edw on 16 Jul 2007 13:46:47 -0000

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[philly-lambda] Re: Projects people are working on...


I'd like to share some of my thoughts on the current state of Magic.
In specific senses, I wholeheartedly agree with you that Magic is not
generalized enough. It's currently for Scheme48 only, and there's
nothing motivating me to make it more portable. Second, it uses SCGI
to speak to web servers, making deployment straightforward only on
Lighttpd AFAIK.

But in other ways, Magic is too generalized. It uses an Emacs hook-
procedure approach to processing requests, which makes adding features
such as session support very straightforward. It's about equally easy
to do just about anything, which leads me to wonder how easy it is to
do anything.

I'm currently doodling some code for a version 3 of Magic, with the
following thoughts in mind:

It should be easy to deploy Magic. Ideally it should speak HTTP
natively, allowing it to service requests directly or be proxied
behind another server. The downside of such an approach is my desire
to avoid writing a fully compliant HTTP/1.1 server. I do not want to
reinvent the wheel.

It should be written in a more functional style. I've cleansed much of
the imperative, cycle-shaving kludgery from the current version of
Magic, but I'd like to make a clean break with the legacy Magic 2
code. I am aware of what Joel Spolsky would say about that[1], and I
may to a more evolutionary approach to evolving Magic i.e. I may never
do a ground up re-write.

It should support the development of contemporary web-based
applications. I'm interested in doing things like creating Javascript
proxies for server-side Scheme procedures and data structures. I'm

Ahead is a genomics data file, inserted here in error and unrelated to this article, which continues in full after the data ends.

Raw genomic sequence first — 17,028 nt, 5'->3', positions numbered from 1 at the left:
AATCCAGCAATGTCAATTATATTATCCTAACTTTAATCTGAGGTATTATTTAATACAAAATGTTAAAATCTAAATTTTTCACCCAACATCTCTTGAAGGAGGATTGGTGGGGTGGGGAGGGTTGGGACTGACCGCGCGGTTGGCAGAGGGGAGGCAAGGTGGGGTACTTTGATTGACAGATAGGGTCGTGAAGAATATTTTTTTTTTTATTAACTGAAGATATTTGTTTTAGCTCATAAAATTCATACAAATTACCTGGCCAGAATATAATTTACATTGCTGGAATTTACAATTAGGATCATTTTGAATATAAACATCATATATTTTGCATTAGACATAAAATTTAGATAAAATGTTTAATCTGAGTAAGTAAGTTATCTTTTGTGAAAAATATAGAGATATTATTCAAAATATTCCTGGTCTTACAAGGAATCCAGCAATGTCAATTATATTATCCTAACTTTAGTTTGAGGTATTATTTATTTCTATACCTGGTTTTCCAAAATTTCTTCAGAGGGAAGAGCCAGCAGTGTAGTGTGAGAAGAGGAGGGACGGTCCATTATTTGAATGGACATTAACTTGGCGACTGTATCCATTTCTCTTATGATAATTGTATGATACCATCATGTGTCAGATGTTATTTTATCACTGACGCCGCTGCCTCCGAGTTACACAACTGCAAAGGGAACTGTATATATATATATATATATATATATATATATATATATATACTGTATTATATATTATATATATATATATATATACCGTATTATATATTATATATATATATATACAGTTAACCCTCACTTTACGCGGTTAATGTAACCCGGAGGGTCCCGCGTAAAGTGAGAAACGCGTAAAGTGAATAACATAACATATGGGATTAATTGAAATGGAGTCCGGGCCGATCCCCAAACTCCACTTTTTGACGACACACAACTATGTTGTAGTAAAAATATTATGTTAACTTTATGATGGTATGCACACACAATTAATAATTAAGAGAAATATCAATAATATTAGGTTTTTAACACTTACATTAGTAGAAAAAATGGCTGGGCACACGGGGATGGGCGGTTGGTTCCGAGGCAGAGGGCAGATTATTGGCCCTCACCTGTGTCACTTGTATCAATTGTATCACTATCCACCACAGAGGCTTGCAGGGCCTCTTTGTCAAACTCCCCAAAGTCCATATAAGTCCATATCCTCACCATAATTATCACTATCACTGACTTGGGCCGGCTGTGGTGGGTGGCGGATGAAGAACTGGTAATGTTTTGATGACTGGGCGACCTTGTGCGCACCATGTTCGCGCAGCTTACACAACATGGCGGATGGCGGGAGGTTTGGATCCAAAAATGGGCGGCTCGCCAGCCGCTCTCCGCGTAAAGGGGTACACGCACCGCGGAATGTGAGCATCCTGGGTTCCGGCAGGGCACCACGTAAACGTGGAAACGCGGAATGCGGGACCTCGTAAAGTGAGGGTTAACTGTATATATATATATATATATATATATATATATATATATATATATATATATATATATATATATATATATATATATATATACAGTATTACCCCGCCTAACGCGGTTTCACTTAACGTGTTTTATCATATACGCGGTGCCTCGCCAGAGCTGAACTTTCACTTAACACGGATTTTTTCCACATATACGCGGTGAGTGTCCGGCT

writing a new version of the Transmogrify Resource Repository[2] as an
exercise to help me figure out what Magic needs to support to make
developing ajax web apps a breeze.

It shouldn't be SQL-dependent. While there's nothing in Magic that
requires a database, I did write PostgreSQL glue for it, and I use it
quite a bit. Talking with Toby, I've recovered memories of programming
before 1998, back when the first tool everyone reached for was *not*
Oracle, MySQL, or PostgreSQL.

It should be i18n-friendly. I am a 7-bit ASCII guy at heart, and I
have a lot of trouble embracing this Unicode stuff, but it's here to
stay, so I better deal with it. Sigh.

It should be porting-friendly. Because *I* do not want to port it.

So there you go: my thoughts on the Magic, where it is, and where I'd
like to take it.


[1]: <http://www.joelonsoftware.com/articles/fog0000000069.html>
[2]: The original is available at <http://magic.xmog.com/
repository.html>, while the incomplete proof of concept is currently
available at <http://assets.xmog.com/repository.html>. The first is
completely an on-the-metal implementation of an ajax web app, while
the second builds atop JQuery and the collective wisdom of the Ajax
"best practices".

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